RiskTech Forum

Risk.net: Banks Told To Seize Moment To Devise New Op Risk Charge

Posted: 6 July 2016  |  Author: Alexander Campbell  |  Source: Risk.net

Rather than battling supervisors’ plans for a standardised measurement approach (SMA) to operational risk capital, banks should club together to come up with an alternative method that preserves some of the better aspects of op risk modelling, a forthcoming report will argue.

The Basel Committee on Banking Supervision outlined the details of its proposed SMA charge in March. If it is taken forward, as expected, it would replace all existing approaches to op risk capital. That includes the simpler standardised approaches and the advanced measurement approach (AMA) – the own-models method used by more sophisticated banks.

Swapping the AMA for the SMA is largely seen as a bad deal by op risk managers. Not only is the new charge expected to increase capital levels, but it is also seen as less risk-sensitive. The SMA relies heavily on internal loss data without any of the forward-looking elements used in banks’ AMA models, such as scenario analysis.

But the report by Chartis Research – owned by Incisive Media, the publisher of Risk.net – argues that the introduction of the SMA is an opportunity to develop a new industry standard. This could be based on the type of forward-looking modelling already used in other industries, and presented as a fait accompli to the Basel Committee before the SMA is implemented. Due to the need for legislative changes, this is likely to happen no earlier than 2021.

“Why don’t the 20 or 30 top banks in the world get together among themselves and come up with a robust alternative operational risk model, using Bayesian methods and causal effects?” asks one of the report’s authors, a senior risk manager at a UK bank. “They can get clever and develop their own model over the next three years – including insurance mitigation, for example – and then go to the Basel Committee.”

Peyman Mestchian, London-based managing partner at Chartis, says such an exercise would provide the industry with an opportunity to move past its focus on regulatory arbitrage and towards best practice in op risk modelling. “The reason [banks] all have their own models is because they are all trying to save capital somewhere by using, for example, a Pareto distribution as opposed to some other distribution; you spend your life getting caught up in your own model instead of looking at how to model,” he says. “[But] the Basel Committee isn’t buying that; they don’t like this gaming any more.”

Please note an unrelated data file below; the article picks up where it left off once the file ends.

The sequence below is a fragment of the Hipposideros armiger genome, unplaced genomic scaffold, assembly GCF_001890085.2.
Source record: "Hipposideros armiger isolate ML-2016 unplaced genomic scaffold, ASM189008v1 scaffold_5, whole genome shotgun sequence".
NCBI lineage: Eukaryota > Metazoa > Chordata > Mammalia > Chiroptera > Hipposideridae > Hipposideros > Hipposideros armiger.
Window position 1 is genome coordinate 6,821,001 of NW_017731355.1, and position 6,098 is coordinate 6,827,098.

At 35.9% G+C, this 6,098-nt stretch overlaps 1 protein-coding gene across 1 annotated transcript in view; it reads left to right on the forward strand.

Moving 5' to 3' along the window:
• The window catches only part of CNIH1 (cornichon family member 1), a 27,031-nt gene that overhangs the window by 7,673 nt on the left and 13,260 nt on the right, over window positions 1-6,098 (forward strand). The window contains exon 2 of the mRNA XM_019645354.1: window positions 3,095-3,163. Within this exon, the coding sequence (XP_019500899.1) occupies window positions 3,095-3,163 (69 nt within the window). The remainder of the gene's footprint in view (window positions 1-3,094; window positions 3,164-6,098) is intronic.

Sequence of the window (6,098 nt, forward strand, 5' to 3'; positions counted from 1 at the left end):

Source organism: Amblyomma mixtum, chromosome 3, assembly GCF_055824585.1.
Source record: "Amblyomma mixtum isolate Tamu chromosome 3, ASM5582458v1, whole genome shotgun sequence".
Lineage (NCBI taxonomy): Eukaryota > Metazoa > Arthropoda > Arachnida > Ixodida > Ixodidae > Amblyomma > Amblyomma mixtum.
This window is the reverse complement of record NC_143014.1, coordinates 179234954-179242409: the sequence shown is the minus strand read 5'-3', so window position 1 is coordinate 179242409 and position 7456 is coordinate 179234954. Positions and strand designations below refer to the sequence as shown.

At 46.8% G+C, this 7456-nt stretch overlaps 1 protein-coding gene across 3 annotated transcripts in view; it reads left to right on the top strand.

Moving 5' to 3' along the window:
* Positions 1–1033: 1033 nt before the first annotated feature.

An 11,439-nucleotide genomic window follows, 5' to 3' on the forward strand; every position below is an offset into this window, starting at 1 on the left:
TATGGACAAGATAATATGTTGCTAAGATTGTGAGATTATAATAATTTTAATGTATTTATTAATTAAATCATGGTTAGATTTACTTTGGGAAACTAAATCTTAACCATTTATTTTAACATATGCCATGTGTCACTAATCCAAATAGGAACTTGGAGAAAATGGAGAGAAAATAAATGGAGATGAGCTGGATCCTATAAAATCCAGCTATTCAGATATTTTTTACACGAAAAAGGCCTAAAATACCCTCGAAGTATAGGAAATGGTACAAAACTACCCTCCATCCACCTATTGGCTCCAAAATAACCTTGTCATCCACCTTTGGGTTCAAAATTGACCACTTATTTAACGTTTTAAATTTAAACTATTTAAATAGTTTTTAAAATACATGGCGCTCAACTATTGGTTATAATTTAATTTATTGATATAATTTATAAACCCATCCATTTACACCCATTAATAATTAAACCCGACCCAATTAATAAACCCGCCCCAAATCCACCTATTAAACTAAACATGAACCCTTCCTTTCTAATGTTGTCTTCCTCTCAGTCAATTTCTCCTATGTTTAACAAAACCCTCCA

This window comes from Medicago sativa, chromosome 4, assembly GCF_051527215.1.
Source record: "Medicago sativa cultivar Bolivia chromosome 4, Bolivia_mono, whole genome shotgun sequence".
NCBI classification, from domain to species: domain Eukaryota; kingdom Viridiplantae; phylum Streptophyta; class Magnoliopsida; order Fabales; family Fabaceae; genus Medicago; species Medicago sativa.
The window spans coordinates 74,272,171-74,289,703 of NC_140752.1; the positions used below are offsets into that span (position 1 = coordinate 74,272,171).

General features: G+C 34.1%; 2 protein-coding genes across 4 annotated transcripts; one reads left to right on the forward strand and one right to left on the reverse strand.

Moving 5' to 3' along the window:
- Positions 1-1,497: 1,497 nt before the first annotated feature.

Mestchian says more sophisticated modelling techniques are already in use in other industries, such as the aviation and nuclear sectors. Modelling a bank’s operations as a Bayesian network, with probabilities assigned to each node in the network, could lend itself well to quantifying tail risk, for example. He notes that a few banks have already received regulatory approval for risk models based on statistical and Bayesian methods.

However, he is downbeat about the chances of this happening in the short term. Most of the largest global banks are currently busy “firefighting” other regulatory and accounting initiatives, such as the US Comprehensive Capital Analysis and Review and International Financial Reporting Standard 9. This is likely to lead to a drop in the level of management attention given to operational risk, he adds.

The Chartis report, New op risk measurement standards: flawed regulations based on flawed models, is due to be published later this year. In addition to urging the industry to unite around a better alternative to the SMA, the report adds to industry criticism of the Basel Committee’s controversial proposal.

The senior risk manager at a UK bank points to the SMA’s overreliance on historical loss data as one of its most salient weaknesses. “The problem with this approach is that zero losses in the past is no evidence that there will not be op risk in the future, and large losses in the past are no predictor of losses in the future,” he says.

While models based on loss data worked well for other risk categories, such as market and credit risk, these are areas with far richer loss data histories, he adds. That is particularly true in the tail of the distribution, which dominates any model-based calculation of op risk capital.

Chartis’s Mestchian agrees. “This is about the tail of the distribution, and you don’t have sufficient tail loss data. If a bank did, it would be dead already,” he says. “In credit risk there are sufficient counterparty failures: there are thousands if not millions of data points. It is a different modelling environment.”

Responding to the report’s findings, one London-based head of op risk is pessimistic about the outlook for an industry-backed alternative to the SMA. Even if industry associations backed a different approach, banks are far from unified on best practice in many areas of op risk management, the head says, and may not be cohesive enough to agree on such a solution in time.

The head argues the only way to combine Basel’s desire for standardisation with some forward-looking elements is to use Pillar 2, the discretionary charge levied by local supervisors. In particular, the head suggests that regulators make Pillar 2 capital more sensitive to control factors and external risk developments, such as the rise of cyber crime and technological changes.

In a recent interview with Risk.net, the Australian Prudential Regulation Authority suggested it would be willing to consider the use of forward-looking elements such as scenario analysis under Pillar 2.